Apple iPhone SE (2020) Review

Apple makes an iPhone model for everyone again

It always seemed like a bridge too far for an image obsessed company like Apple, but the announcement that many had always wanted is finally here: a budget option for iPhone fans. Of course ‘budget’ is a relative term, but at around £400 or £35 a month for a brand new iPhone release, fans of the brand, and newcomers alike, should check this out.

So is this a worthy entry-level variant of the top-notch but pricey iPhone range, or have Apple sacrificed too much for this new approach to be worthwhile? Check out the rest of our iPhone SE review below to find out.

iPhone SE | The looks

While this is a brand new phone that doesn’t really take its design cues from any of the current generation, you might recognise bits and pieces from older iPhones of the last decade. For a start, this iPhone SE model ditches the full-screen design of the iPhone XR and iPhone 11, for one with borders, reminiscent of the iPhone 8 from 2017, which means it’s not in the same league as the latest top-end iPhone models but is a significant upgrade from the iPhone 6, 6s or 7 – if that’s your latest point of reference. Even this has a positive however, as it means that it is nowhere near as heavy as some of the latest generation phones while having comparable performance. This gives it a power to weight ratio that compares favourably with much more expensive phones, and blows the older iPhones out of the water.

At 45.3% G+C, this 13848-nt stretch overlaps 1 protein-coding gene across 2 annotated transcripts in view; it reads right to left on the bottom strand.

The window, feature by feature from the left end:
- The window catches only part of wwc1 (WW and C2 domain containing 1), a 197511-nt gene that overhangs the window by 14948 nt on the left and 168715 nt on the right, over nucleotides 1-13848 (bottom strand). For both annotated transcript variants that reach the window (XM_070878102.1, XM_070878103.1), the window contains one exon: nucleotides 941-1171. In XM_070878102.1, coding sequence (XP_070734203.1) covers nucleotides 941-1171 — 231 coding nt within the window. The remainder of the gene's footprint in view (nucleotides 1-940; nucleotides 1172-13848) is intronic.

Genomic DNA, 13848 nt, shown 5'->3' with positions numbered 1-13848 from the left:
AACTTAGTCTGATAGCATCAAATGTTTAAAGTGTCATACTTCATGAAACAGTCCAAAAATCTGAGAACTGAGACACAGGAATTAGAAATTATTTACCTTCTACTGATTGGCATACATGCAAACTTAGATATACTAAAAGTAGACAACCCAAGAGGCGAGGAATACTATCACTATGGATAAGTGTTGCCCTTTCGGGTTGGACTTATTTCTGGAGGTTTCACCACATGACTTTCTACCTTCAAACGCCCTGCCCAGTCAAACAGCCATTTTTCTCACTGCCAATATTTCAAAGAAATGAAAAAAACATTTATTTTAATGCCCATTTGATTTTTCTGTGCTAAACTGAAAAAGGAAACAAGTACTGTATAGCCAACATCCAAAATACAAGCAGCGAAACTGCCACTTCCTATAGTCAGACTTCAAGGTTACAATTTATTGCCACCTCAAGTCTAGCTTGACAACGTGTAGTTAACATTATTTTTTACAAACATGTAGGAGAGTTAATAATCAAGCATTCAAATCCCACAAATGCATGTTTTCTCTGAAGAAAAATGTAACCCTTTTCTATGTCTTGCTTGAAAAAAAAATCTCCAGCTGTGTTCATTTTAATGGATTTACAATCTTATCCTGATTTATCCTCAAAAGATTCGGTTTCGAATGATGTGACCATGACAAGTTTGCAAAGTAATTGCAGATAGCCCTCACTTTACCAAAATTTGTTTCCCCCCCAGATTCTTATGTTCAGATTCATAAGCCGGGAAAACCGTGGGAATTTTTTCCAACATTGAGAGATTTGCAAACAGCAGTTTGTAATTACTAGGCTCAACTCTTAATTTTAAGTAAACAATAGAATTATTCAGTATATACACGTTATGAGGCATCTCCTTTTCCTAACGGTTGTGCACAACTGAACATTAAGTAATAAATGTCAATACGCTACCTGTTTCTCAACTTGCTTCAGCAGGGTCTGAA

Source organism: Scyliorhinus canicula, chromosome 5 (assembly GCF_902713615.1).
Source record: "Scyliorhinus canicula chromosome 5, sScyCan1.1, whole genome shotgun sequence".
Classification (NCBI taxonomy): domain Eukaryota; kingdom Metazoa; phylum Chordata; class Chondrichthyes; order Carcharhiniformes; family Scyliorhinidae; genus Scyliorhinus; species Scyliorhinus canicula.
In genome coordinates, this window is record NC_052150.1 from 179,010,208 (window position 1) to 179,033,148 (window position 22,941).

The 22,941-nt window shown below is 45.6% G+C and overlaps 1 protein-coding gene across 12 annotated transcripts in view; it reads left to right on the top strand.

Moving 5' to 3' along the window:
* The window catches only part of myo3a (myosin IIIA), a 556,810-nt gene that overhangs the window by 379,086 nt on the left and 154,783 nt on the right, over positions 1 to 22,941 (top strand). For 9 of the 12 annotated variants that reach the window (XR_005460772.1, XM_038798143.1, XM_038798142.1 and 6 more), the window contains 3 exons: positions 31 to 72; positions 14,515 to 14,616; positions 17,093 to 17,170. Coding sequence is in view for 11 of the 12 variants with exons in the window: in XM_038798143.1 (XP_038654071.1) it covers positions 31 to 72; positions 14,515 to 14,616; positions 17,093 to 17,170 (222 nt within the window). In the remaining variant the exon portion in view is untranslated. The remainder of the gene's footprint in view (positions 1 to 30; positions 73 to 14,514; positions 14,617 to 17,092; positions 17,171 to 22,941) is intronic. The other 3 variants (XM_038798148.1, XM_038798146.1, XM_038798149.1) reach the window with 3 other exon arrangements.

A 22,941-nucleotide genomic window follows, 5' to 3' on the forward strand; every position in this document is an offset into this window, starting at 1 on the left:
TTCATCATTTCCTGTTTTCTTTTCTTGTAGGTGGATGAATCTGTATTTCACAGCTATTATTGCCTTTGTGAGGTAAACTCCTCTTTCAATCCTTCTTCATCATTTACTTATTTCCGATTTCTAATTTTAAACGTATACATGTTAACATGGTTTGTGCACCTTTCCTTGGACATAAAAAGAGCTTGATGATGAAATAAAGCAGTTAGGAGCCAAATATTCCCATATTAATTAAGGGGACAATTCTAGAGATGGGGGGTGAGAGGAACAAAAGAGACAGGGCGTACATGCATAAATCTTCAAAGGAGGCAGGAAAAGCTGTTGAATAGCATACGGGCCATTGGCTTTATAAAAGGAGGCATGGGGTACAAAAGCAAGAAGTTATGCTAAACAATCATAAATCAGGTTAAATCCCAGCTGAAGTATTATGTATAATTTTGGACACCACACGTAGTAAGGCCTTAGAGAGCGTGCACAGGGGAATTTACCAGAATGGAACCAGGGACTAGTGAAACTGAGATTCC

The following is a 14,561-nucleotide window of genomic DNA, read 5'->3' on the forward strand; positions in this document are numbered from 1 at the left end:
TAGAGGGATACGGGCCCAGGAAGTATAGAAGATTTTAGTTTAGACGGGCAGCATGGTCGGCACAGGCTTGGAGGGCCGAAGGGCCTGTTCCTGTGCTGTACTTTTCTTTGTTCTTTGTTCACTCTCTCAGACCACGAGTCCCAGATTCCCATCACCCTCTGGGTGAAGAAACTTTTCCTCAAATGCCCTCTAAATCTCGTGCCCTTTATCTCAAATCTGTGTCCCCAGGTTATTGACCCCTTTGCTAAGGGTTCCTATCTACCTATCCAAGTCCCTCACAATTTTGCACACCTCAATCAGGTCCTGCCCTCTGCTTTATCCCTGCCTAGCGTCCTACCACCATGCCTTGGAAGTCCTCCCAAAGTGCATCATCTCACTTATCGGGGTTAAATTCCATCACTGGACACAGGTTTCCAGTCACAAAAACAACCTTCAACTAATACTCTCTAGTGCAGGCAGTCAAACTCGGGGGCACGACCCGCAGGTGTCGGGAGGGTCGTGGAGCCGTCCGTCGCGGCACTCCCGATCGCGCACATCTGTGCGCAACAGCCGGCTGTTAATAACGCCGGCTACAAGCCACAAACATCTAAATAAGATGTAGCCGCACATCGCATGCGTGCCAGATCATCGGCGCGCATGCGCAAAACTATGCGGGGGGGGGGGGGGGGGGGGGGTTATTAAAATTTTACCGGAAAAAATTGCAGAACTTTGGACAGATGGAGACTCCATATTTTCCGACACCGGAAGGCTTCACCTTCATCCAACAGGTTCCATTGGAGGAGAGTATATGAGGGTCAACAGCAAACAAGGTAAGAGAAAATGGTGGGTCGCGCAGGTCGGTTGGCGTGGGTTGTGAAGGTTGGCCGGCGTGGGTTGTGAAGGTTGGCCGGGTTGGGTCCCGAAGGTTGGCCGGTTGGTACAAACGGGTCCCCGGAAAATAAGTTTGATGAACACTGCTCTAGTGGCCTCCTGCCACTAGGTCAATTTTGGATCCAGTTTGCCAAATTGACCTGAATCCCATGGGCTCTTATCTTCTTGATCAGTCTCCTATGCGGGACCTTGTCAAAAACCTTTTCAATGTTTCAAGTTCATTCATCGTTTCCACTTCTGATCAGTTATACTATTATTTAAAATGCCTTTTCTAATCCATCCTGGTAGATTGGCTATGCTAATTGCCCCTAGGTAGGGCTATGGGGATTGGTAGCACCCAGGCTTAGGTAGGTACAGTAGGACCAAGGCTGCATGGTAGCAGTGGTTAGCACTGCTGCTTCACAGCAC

The rest of the phone is not just reminiscent of the 8, it’s almost identical, right down to the placement of the buttons and even the weight. This makes sense from an Apple perspective, as it means they can keep the price of the device down by reusing older parts and manufacturing templates, but don’t expect anything groundbreaking in the design department. You may well actually prefer having a phyiscal home button too – something the flagship iPhone 11 has done away with.  However, for owners of older iPhones or people who care more about performance than design, the exciting stuff is what’s going on inside this phone, where it’s been blessed with the same guts as its more expensive brother the iPhone 11.

iPhone SE | The size

One of the most appealing features of the original iPhone SE was it’s size. It was a more pocket-friendly device compared to the larger screen Plus models, and the more recent iPhone X and 11. The new iPhone SE retains it’s smaller size, with a 4.7″ display which means that it’s a bit easier to fit in your pocket or bag, as well as being an easier to hold and use with one hand.

iPhone SE | Under the hood

If you were concerned from the looks that this phone is just an upgraded iPhone 8, be reassured by the performance and specs which proves that it’s not. While it may look the same, internally the phone has far more in common with the new iPhone 11 than it does with any older designs, meaning that its performance leaves both the older SE and the iPhone 8 in the dust. The primary reason for this jump in performance is the use of the new A13 Bionic Chipset, the same one that’s used in the iPhone 11 Pro, which means that it can keep up with its more expensive brother in terms of day to day running and flipping between apps. One area where you may notice a slight difference is in more complicated tasks like running complex apps and editing photos or video, but even here it is still light years ahead of the iPhone 8 or its older variants.